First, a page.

They pitched, wrote, shot, edited and screened a short film in just a week – a challenge that put their skills to the test.
Every year, Griffith Film School partners with the festival to run the Vision Splendid Film Institute – a two-week program of film projects, workshops and masterclasses.
This year, the diverse group included filmmakers, animators, actors and songwriters.
Among them was a Griffith Film School alumnus Jacquelynn Auger, who returned this year for a special bootcamp.
His 15-minute film, The break, won the audience award at the festival, and spent time collaborating with and mentoring students.
âThis was my third trip to Winton for the film festival, and it absolutely changed my life,â she said.
âI went back this year to shoot a short film and was asked to be a mentor for the current students.
âI could see they were very inspired to have a recent graduate there to bounce things off and turn to support.
âFor me, the whole experience sparked a passion for teaching.
Jacquelynn said the trip forged a network of creative collaborators.
“The best part about Winton is the relationships you build – from the Koa alumni who hang out with us, to all the amazing locals and students you work with to get your projects across the finish line,” said she declared.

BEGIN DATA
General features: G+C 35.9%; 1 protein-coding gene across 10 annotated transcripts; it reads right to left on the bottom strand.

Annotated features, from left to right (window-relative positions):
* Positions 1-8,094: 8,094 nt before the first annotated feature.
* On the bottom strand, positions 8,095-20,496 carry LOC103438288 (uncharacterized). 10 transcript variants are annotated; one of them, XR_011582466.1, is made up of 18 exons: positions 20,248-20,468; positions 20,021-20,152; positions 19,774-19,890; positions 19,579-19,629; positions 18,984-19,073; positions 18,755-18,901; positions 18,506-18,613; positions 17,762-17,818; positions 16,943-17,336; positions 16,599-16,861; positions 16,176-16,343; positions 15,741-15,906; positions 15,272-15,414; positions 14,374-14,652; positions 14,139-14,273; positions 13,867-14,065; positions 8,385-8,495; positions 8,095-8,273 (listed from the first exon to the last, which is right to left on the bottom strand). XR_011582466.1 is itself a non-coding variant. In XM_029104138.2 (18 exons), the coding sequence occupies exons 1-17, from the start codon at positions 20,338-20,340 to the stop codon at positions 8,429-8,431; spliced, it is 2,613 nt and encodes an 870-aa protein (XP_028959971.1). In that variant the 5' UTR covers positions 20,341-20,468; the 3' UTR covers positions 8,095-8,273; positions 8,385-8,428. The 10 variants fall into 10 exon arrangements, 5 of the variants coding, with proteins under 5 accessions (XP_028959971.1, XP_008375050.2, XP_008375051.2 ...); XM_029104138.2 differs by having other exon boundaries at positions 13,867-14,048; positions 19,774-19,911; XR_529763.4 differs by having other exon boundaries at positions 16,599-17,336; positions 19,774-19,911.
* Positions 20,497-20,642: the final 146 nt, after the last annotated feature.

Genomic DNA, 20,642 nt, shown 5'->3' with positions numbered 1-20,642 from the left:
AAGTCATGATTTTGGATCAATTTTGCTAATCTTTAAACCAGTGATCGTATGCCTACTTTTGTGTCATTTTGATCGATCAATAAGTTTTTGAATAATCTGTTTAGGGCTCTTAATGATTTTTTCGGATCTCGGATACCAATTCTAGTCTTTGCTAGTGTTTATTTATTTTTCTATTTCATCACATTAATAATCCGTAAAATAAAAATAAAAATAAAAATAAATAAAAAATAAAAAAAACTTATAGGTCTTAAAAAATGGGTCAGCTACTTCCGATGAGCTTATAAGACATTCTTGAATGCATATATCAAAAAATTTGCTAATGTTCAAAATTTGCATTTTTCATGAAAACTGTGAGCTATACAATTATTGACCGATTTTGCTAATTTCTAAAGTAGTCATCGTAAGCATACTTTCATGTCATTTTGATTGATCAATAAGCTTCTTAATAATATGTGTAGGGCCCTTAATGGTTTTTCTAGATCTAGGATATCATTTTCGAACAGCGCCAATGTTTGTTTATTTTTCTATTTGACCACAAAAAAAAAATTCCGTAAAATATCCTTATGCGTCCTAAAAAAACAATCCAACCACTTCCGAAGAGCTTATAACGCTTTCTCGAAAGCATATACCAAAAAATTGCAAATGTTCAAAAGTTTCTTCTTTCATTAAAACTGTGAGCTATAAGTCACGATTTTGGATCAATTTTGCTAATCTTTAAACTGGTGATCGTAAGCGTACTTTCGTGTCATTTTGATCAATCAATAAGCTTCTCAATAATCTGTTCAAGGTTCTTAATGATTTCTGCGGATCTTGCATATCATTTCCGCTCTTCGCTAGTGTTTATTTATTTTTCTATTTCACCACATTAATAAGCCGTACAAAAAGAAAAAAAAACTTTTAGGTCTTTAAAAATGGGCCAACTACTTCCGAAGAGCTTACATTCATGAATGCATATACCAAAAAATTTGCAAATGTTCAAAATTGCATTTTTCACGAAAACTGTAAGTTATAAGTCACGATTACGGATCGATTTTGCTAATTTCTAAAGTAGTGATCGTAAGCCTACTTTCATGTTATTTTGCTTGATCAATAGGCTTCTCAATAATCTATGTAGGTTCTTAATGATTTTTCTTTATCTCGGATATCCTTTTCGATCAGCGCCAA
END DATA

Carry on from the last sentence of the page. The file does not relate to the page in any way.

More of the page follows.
“A big part of any film education is the connections you make – I certainly wouldn’t be the person or the filmmaker I am today without these trips.”
Cole Forfang Phan, a composition student at the Queensland Conservatorium, wants to pursue film composition after graduation.
âWorking with college filmmakers and seeing the professional process really opened my eyes,â he said.
âWhen it came to the music for the movies, we were on such tight deadlines, I had to develop new ways of working.
“It really pushed us out of our comfort zones – I ended up doing sound design that I had never tried before.”
âAt Griffith we have a film school and a theater program, so it makes sense to join forces,â she said.
âThe film students were so easy going and taught me so much about the technical side of filmmaking.
“I feel like my eyes have been opened to a whole new world, and a world that allows me to do my job better as an actor.”
âYou have to be talented to be in this industry, but it’s also about building a network.
âI made some wonderful relationships and friendships on this trip – people offered to shoot my show reel and roles in their graduation films.
“It gave us a taste of this professional environment and was a stepping stone between academia and industry.”
Lawrence Greene is a mature student at Griffith Film School who said the trip gave him a new perspective on filmmaking.
âWinton is the kind of pressure cooker environment that seems to be built to force people to learn more about themselves,â he said.
âYou can never achieve something perfect in a week. But if things had turned out better, I wouldn’t have learned so much.
âIt taught me to trust my own decisions and gave me the confidence to take on film projects outside of college.
“It made me realize that film school is not about what you can do, it’s about what you can learn.”
Mr. Burgess said the immersive outback experience is transformative for emerging creatives.
“It’s about finding an authentic creative voice, building relationships and building the confidence to give it a go,” he said.